White to move
I solved the exercise before reading Keres' solution and discussion of related squares, but could not avoid seeing the paragraph below the diagram: "White's task is made extremely difficult by the fact that his passed pawn is on the rook's file and that he has no manoeuvring space for his king to the left of this pawn" (28). Hence, the general idea was clear from the outset if I did not already know that.

Initially, I thought triangulation would allow me to reach the same position, but with Black to move, calculating 1.Ka3 Kb6 2.Kb2 (distant opposition). But if Black plays 1...Ka6, do I still go to b2? This scenario did not occur in my play against Stockfish. Keres notes, as I learned later, that when the Black king is on a6 or b6, White's king can move to c1, c2, or c3 because all three squares allow Kd2 should Black play Ka5.

My play against Stockfish on the iPad follows.

1.Ka3 Kb6 2.Kb2 Ka5 3.Kb3

Already, I have successfully reached the diagram position above with Black to move.

3...Kb6 4.Kc3 Ka5

White to move
An advantage of playing against the computer is that you can learn immediately when you have gone astray. If the engine suddenly shows an evaluation of 0.00, it is clear that an error has been made. Here, 5.Kd3 seems tempting because after 5...Kb4, White has the resource 6.a3. However, it takes little calculation to see that 7.Ke5 fails because Black has 7...Kb3 8.Kd5 Kb4 and suddenly Black is winning.

I may have tried it anyway, but I do recall that I tried 5.Kc2 and watched the evaluation hit 0.00. What then? Going back to the b-file clearly makes no progress. Hence, there is only one move and I would have found it sooner had I more thoroughly considered all sets of corresponding squares instead of trying to see everything through brute force calculation.

5.Kd2! Kb6 6.Ke3

6.Kd3 is as good. Both squares lead to e4.

6...Kc6 7.Ke4

Tablebases indicate that 7.a3 and 7.Kf4 are both equally good, but taking the opposition in such positions is practically routine.

Black to move
7...Kd6 8.Kf5

This simple outflanking maneuver is not superior to 8.a3. However, it is easier to understand. I am reminded of Vladimir Kramnik's words in the Foreword to the 5th edition of Dvoretsky's Endgame Manual (2020): "it is impossible to attain real endgame mastery by just working with a computer. An explanation of why an endgame is winning, ... described in words and in language that a person understands (as opposed to computer variations), is needed" (12).

8...Kd7 9.Ke5 Kc6 10.Ke6

Continuing with moves that alternate between taking the opposition and outflanking is relatively simple and something I've done hundreds of times. Nevertheless, I spent a fair amount of additional time with this exercise after completing it. 

From the starting position, Stockfish notes that it is checkmate in 26 moves. My first effort following the discovery of 5.Kd2 led to checkmate with two queens on the 28th move. I knew that I could do better.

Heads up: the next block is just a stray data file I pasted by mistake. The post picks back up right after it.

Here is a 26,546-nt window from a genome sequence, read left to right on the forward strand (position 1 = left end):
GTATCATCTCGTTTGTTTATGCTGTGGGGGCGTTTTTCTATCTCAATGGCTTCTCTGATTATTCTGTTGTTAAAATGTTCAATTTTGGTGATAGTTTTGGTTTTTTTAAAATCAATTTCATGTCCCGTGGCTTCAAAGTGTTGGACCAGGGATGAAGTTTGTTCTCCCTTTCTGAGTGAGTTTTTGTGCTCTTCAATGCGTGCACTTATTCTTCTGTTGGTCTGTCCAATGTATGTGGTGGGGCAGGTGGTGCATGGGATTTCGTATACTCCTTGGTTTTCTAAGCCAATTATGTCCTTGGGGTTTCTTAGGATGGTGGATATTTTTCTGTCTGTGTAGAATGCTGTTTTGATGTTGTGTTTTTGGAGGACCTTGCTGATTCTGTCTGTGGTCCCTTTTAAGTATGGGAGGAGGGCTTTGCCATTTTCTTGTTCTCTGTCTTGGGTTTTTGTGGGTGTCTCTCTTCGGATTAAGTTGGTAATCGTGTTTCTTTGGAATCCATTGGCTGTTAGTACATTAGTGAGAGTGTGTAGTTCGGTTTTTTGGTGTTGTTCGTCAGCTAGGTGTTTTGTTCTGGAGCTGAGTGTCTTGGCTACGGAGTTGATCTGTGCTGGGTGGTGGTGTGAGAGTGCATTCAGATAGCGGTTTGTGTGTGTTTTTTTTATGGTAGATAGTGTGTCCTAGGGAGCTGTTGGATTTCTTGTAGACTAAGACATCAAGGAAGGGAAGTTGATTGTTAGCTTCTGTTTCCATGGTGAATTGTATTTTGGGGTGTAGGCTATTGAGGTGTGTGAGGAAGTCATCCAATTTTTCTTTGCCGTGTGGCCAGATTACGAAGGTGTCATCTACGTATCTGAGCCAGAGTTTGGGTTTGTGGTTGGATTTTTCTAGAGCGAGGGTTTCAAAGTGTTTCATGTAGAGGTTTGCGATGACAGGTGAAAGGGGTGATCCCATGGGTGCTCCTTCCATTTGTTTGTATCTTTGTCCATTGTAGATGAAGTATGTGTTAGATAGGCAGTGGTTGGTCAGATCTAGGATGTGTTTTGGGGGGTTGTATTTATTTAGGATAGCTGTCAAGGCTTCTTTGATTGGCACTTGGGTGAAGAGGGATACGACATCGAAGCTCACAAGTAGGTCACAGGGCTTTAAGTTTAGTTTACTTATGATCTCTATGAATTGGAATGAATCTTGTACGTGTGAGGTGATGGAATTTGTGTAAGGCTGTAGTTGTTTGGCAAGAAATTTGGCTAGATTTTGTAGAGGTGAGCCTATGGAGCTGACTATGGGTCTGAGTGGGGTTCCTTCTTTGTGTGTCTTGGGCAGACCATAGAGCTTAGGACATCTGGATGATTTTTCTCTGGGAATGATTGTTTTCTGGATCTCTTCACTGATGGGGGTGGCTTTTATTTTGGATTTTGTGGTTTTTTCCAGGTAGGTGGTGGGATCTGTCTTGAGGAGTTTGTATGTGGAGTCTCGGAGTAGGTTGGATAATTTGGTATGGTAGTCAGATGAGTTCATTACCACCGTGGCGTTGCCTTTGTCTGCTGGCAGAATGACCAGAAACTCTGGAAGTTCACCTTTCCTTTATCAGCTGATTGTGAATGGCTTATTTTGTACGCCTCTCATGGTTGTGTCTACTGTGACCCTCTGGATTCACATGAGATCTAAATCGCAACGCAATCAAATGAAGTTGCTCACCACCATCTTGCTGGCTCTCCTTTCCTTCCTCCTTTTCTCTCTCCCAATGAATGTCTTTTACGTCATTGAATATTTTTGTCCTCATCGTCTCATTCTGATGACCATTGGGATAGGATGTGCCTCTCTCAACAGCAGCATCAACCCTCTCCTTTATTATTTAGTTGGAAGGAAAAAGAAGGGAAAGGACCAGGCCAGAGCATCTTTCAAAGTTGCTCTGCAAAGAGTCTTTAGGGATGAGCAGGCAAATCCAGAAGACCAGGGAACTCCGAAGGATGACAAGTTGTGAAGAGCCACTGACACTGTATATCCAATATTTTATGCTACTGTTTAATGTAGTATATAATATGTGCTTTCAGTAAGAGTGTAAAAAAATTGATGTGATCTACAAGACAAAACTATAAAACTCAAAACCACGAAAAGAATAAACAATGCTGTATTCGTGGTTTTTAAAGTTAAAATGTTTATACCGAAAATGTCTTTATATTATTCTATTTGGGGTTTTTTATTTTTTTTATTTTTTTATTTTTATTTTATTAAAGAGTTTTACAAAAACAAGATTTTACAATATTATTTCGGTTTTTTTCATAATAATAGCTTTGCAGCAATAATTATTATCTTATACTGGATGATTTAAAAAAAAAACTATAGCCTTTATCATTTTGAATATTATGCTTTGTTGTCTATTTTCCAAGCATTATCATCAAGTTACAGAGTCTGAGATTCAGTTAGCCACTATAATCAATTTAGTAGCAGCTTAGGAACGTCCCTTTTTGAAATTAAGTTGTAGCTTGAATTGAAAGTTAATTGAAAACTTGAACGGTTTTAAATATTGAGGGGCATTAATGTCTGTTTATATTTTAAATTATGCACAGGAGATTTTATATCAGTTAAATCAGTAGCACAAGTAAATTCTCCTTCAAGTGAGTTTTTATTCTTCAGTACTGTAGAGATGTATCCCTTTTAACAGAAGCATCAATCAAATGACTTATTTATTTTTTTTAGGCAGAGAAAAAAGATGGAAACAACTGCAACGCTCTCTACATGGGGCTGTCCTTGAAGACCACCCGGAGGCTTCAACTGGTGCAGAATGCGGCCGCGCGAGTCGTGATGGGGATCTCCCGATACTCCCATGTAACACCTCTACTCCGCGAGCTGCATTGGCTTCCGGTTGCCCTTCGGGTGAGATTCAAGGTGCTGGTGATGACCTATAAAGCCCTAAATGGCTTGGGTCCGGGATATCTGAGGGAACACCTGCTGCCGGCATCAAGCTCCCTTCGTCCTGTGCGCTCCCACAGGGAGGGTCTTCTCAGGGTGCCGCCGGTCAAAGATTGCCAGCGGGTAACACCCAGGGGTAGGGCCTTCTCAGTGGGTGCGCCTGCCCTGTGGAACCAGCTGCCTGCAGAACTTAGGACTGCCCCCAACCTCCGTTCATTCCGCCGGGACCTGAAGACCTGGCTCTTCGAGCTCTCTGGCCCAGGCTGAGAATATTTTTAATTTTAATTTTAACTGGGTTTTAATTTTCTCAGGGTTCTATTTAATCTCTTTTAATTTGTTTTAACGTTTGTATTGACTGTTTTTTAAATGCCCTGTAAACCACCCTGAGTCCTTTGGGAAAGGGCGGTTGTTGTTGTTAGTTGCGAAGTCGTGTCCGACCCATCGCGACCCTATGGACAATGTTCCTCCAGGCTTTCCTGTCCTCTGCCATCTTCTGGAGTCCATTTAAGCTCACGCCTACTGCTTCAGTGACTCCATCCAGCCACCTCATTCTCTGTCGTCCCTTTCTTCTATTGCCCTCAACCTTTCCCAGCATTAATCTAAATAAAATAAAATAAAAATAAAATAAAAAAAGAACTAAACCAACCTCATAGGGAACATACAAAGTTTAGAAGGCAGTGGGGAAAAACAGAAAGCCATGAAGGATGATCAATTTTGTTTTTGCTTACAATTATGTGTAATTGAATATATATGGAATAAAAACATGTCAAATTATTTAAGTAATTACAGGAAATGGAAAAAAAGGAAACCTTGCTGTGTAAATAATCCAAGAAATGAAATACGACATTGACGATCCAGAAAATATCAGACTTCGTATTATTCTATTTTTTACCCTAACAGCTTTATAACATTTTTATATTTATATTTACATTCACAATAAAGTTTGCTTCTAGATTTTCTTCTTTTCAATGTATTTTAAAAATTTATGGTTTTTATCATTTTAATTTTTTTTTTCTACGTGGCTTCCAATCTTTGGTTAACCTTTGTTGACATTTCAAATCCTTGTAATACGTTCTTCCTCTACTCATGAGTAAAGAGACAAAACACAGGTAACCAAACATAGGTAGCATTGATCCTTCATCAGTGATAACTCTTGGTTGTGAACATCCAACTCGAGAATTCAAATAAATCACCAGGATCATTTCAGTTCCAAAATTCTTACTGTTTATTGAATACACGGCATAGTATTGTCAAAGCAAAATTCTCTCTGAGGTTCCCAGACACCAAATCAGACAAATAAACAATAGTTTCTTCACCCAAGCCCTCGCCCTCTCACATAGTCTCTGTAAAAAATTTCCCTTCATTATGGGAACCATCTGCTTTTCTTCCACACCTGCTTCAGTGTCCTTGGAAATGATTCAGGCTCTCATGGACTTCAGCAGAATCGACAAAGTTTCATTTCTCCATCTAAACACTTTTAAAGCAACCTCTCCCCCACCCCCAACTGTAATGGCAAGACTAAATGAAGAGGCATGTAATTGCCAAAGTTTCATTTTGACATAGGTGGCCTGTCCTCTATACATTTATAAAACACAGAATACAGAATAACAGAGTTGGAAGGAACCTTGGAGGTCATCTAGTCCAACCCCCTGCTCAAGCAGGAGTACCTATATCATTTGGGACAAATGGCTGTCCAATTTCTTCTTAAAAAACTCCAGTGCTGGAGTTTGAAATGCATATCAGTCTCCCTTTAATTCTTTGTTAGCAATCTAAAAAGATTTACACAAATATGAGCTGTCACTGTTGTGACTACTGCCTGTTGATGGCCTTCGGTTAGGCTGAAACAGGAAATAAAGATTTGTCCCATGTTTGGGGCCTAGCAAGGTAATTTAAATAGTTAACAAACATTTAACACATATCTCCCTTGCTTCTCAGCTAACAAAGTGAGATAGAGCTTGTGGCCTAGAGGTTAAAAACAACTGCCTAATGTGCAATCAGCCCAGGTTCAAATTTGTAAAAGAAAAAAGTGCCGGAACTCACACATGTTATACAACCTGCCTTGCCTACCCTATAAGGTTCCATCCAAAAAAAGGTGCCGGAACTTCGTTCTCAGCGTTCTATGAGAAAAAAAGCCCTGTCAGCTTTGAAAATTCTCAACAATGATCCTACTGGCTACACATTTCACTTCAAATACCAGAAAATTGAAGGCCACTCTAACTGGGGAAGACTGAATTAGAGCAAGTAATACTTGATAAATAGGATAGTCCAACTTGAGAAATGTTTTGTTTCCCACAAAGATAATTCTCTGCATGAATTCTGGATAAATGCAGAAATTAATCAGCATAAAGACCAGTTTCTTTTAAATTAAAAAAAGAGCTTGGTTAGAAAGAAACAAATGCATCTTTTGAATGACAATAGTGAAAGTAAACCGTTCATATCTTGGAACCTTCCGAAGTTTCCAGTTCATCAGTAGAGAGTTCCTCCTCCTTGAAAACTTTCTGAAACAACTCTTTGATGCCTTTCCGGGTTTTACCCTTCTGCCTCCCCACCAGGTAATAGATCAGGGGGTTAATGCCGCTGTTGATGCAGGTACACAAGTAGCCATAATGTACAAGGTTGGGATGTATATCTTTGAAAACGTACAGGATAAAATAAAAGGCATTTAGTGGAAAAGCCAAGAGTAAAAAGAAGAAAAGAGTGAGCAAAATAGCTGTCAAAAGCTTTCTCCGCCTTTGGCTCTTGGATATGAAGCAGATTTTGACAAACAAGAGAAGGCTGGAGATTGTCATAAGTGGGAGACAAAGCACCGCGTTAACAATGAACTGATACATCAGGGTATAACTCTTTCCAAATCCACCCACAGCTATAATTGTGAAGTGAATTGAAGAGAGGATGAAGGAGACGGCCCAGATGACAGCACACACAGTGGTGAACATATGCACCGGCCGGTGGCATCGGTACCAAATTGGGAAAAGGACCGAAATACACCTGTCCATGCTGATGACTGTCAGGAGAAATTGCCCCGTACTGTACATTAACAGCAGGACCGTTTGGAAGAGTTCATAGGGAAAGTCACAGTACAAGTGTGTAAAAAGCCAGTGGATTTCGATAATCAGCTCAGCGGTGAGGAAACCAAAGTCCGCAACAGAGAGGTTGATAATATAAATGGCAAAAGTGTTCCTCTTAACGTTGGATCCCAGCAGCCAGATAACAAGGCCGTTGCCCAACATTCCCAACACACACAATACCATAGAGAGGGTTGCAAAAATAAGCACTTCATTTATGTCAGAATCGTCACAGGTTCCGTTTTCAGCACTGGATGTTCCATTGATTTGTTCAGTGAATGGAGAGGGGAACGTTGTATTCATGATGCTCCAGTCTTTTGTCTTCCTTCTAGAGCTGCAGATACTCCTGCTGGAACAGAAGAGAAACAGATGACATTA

Where else have I seen this position?

I thought that the diagram Keres presents was familiar, but do not find it in Dvoretsky's Endgame Manual. Dvoretsky does have a similar position as a diagram that reaches a nearly identical position after three plies. it is a variation stemming from inaccurate play from a composition by Franz Sackmann (1913).

Black to move
After 10...Kb7 11.Kb4 Ka6, the position in the diagram from Keres is reached one square up the board. The solution follows the same process. Dvoretsky discusses it in the section on mined squares, noting that the d4 square is mined.

Perhaps this derivative from Sackmann's study was sufficiently lodged in my memory to recognize it, especially if I played out Dvoretsky's analysis.

I did find the original position in Alex Fishbein, King and Pawn Endings (1993), where it is no. 126 and credited to George Walker. However, I bought this book with unrealized intentions and have spent very little time studying it. Walker, A New Treatise on Chess (1841) has the position, which Walker states came up in a game that he observed. It is interesting that in Walker, the position is reached with black to move, but White did not know how to play it. Nor did Walker find the correct way. According to Johann Berger, Theorie und Praxis der Endspiele (1890), it was Josef Kling who pointed out the correct manner of play.

From Walker, A New Treatise on Chess
Walker's line follows.

White to move
1.Ka3 Kb6 2.Kb2 Ka5 3.Kb3

Here, we have the diagram at the top of this post, but with Black to move. It is the position I had to produce via triangulation.

3...Ka6 4.Kc3 Ka5 5.a3?

Walker does not give this move the question mark, I do. My memory fades on whether this was one of my errors this morning. I know I certainly considered it.

5...Ka4 6.Kd3 Kxa3 7.Ke4

Can we call this an example if hope chess? Even if Black plays 7...Ka4, the best White gets is a draw.

Black to move

Now, White must fight for a draw. To Walker's credit (and the player of the White pieces), the drawing method is demonstrated.


"Best", according to Walker. These days, the move gets a box--only move.

8...Kb4 9.Kd2 Kxc4 10.Kc2 

White draws by holding the opposition, as noted by Walker.